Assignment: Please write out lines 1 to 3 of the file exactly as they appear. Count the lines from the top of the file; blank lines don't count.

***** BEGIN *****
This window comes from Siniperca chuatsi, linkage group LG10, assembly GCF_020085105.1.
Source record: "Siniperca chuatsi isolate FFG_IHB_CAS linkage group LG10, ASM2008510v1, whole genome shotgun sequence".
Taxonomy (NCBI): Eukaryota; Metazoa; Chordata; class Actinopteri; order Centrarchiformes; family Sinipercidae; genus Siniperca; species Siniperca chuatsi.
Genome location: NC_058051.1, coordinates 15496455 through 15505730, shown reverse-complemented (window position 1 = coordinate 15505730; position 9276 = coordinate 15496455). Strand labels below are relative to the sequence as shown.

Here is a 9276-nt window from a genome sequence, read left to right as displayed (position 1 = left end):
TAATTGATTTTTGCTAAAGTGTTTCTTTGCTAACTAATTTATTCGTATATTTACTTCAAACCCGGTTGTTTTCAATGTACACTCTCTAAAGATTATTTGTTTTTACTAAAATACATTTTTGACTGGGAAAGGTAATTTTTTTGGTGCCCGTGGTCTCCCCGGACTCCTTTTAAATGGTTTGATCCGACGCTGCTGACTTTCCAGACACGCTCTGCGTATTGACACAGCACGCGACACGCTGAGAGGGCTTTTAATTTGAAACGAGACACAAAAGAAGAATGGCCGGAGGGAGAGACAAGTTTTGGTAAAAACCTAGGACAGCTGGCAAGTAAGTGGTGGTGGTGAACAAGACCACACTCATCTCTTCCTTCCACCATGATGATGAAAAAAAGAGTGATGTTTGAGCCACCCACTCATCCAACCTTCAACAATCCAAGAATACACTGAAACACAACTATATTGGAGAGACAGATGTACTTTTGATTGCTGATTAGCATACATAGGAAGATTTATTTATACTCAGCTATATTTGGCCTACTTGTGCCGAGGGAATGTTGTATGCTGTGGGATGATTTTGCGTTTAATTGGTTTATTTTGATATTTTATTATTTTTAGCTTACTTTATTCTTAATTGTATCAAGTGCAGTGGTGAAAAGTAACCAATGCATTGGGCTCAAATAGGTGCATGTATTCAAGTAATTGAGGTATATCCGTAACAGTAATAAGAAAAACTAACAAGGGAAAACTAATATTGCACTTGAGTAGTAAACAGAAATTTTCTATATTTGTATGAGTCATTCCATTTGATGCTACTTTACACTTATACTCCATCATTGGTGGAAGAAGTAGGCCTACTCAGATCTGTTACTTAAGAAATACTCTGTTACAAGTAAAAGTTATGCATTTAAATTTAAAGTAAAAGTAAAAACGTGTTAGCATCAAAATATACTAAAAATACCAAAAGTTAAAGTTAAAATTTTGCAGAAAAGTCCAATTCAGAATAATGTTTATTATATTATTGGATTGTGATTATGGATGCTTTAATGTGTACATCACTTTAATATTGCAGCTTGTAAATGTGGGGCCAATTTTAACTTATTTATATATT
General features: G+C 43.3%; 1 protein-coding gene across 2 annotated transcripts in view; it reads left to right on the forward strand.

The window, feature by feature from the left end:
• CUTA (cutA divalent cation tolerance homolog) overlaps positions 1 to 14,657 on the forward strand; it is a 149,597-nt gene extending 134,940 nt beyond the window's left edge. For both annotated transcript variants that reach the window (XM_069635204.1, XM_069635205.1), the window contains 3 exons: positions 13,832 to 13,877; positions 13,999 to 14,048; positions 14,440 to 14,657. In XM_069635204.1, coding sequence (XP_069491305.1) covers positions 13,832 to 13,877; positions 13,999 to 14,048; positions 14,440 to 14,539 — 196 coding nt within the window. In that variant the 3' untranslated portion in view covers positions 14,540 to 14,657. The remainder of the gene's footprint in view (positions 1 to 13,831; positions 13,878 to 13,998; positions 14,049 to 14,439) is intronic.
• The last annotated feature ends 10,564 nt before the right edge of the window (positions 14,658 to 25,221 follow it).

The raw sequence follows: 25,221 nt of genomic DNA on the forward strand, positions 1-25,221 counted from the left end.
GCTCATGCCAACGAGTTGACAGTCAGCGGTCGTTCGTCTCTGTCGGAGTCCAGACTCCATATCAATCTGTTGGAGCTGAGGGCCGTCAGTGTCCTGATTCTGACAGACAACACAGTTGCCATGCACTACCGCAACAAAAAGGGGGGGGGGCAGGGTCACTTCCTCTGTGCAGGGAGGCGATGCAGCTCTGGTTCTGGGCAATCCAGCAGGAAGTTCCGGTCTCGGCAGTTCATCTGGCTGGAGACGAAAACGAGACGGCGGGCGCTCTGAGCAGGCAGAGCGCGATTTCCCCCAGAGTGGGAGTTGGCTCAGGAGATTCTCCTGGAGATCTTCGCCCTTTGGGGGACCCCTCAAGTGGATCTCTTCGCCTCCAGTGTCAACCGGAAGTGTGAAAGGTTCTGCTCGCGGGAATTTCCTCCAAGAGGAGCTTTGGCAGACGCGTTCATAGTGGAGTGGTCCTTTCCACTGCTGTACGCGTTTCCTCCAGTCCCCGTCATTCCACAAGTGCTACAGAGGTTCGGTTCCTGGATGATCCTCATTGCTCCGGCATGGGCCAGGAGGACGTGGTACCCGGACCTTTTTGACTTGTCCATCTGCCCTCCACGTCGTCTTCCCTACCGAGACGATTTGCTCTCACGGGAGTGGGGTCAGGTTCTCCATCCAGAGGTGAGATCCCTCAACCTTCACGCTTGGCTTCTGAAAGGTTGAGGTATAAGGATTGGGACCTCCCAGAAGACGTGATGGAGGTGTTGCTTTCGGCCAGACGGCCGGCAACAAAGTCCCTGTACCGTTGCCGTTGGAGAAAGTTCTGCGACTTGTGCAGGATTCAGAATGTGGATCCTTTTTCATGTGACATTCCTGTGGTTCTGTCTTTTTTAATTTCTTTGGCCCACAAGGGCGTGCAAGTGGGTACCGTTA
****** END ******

This window comes from Siniperca chuatsi, linkage group LG10, assembly GCF_020085105.1.
Source record: "Siniperca chuatsi isolate FFG_IHB_CAS linkage group LG10, ASM2008510v1, whole genome shotgun sequence".
Taxonomy (NCBI): Eukaryota; Metazoa; Chordata; class Actinopteri; order Centrarchiformes; family Sinipercidae; genus Siniperca; species Siniperca chuatsi.